|Publisher:||Farrar, Straus and Giroux (BYR)|
Would you know a real witch if you saw one? They don’t ride on broomsticks. They don’t wear black capes or pointy hats. In fact, they don’t look like witches at all. But one thing is certain: A real witch is the most dangerous of all living creatures. So you’d better learn to know one when you see one!
The young hero of this award-winning story learns that lesson in a hurry when he encouters a whole gruesome gang of them. He’ll need all his wits about him to foil their wicked scheme—a dastardly plot to rid the world of children forever!
“This is not a fairy tale. This is about real witches.” So begins one of Roald Dahl’s best books ever, and, ironically, it is such a great story because the premise is perfectly plausible from the outset. When the narrator’s parents die in a car crash on page two (contrast this terribly real demise with that of James’s parents who are devoured by an escaped rhinoceros in James and the Giant Peach), he is taken in by his cigar-smoking Norwegian grandmother, who has learned a storyteller’s respect for witches and is wise to their ways.
The bond between the boy and his grandmother becomes the centrepiece of the tale—a partnership of love and understanding that survives even the boy’s unfortunate transformation into a mouse. And once the two have teamed up to outwitch the witches, the boy’s declaration that he’s glad he’s a mouse because he will now live only as long as his grandmother is far more poignant than eerie.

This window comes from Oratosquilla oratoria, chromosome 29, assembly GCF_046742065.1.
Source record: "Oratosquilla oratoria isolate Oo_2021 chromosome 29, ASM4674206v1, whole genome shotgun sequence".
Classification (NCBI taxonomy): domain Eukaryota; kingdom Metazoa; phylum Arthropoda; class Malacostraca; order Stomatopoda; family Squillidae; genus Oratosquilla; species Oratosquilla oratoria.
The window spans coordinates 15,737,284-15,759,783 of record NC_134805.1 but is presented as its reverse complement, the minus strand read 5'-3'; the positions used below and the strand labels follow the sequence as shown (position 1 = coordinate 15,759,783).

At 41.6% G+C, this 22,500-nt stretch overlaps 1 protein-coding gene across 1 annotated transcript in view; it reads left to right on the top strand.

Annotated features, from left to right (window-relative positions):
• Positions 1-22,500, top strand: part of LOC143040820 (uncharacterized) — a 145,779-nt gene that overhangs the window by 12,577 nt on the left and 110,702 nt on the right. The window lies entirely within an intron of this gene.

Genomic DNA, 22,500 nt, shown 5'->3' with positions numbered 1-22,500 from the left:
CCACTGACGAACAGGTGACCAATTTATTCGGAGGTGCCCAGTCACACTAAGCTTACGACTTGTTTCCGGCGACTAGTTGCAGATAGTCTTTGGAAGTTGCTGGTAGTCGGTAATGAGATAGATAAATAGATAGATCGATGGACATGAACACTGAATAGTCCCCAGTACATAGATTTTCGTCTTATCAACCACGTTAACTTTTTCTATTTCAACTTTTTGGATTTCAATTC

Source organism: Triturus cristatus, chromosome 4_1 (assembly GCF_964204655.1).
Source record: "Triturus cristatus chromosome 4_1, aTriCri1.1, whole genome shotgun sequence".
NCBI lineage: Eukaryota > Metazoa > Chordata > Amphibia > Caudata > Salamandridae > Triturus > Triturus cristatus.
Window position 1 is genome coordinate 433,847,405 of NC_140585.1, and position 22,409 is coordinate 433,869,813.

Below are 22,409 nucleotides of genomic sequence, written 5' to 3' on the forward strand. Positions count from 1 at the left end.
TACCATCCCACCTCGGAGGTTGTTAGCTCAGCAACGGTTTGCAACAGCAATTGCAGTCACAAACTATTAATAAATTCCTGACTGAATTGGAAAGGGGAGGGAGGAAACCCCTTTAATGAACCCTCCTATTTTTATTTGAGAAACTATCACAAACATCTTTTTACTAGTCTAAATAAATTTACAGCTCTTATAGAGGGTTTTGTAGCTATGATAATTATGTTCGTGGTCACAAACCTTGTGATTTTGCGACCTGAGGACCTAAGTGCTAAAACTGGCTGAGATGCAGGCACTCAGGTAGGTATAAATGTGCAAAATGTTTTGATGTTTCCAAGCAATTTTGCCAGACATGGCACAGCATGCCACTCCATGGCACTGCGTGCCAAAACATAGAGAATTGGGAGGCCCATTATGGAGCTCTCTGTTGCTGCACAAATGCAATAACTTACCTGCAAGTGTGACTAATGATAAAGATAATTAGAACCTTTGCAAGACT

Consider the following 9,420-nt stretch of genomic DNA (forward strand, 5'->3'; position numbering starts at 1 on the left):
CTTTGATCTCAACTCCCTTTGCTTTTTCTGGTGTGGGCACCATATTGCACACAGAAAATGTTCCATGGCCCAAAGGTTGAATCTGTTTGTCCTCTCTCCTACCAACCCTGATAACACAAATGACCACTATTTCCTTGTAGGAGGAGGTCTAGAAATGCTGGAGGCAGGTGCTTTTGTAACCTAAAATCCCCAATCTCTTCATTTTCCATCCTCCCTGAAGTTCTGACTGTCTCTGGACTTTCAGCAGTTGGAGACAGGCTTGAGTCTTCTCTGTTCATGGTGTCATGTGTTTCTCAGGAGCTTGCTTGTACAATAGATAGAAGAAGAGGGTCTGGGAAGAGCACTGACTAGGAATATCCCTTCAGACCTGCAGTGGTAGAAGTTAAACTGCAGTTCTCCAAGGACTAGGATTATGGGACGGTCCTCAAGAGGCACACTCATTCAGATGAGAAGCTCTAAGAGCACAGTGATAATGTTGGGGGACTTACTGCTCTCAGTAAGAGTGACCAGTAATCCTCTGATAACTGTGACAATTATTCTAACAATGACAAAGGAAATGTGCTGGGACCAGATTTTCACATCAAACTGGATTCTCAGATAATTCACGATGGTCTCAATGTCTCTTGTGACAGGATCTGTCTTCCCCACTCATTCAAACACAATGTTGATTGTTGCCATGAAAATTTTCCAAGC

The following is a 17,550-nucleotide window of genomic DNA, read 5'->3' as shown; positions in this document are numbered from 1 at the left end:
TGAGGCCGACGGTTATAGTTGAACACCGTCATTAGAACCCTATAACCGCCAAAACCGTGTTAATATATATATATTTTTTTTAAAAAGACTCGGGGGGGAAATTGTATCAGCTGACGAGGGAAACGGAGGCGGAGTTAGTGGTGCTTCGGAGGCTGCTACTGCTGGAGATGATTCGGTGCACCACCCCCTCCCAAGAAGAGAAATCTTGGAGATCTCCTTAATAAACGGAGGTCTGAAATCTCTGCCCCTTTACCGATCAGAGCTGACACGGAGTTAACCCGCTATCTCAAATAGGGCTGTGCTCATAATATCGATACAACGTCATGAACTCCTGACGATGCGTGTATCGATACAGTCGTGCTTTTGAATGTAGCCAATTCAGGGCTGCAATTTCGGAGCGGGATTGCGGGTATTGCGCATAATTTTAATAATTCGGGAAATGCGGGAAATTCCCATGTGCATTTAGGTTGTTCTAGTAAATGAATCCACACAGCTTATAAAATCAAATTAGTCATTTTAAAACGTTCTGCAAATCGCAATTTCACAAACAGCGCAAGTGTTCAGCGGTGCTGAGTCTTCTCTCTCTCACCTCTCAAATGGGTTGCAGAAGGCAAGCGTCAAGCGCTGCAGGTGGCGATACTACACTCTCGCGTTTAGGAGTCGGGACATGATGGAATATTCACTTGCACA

Of course, there’s adventure here along with Dahl’s trademark cleverness and sense of the grotesque. Dahl also communicates some essential truths to children: if they smoke cigars, they’ll never catch cold, and, most importantly, they should never bathe, because a clean child is far, far easier for a witch to smell than a dirty one. (Ages 7 to 10, or read aloud to younger children)
This splendid adventure-fantasy from 1990 was adapted from Roald Dahl’s book and directed by maverick British filmmaker Nicolas Roeg, who turned out to be a perfect (if seemingly unlikely) interpreter of Dahl’s fiendishly clever tale of witchcraft in contemporary England. Scary, funny, and wildly entertaining, it’s all about a young boy named Luke (Jasen Fisher) whose parents have died in a tragic accident, and whose grandmother (Mai Zetterling) takes him to a posh hotel in England, where a secret coven of witches is holding its annual convention. The Grand High…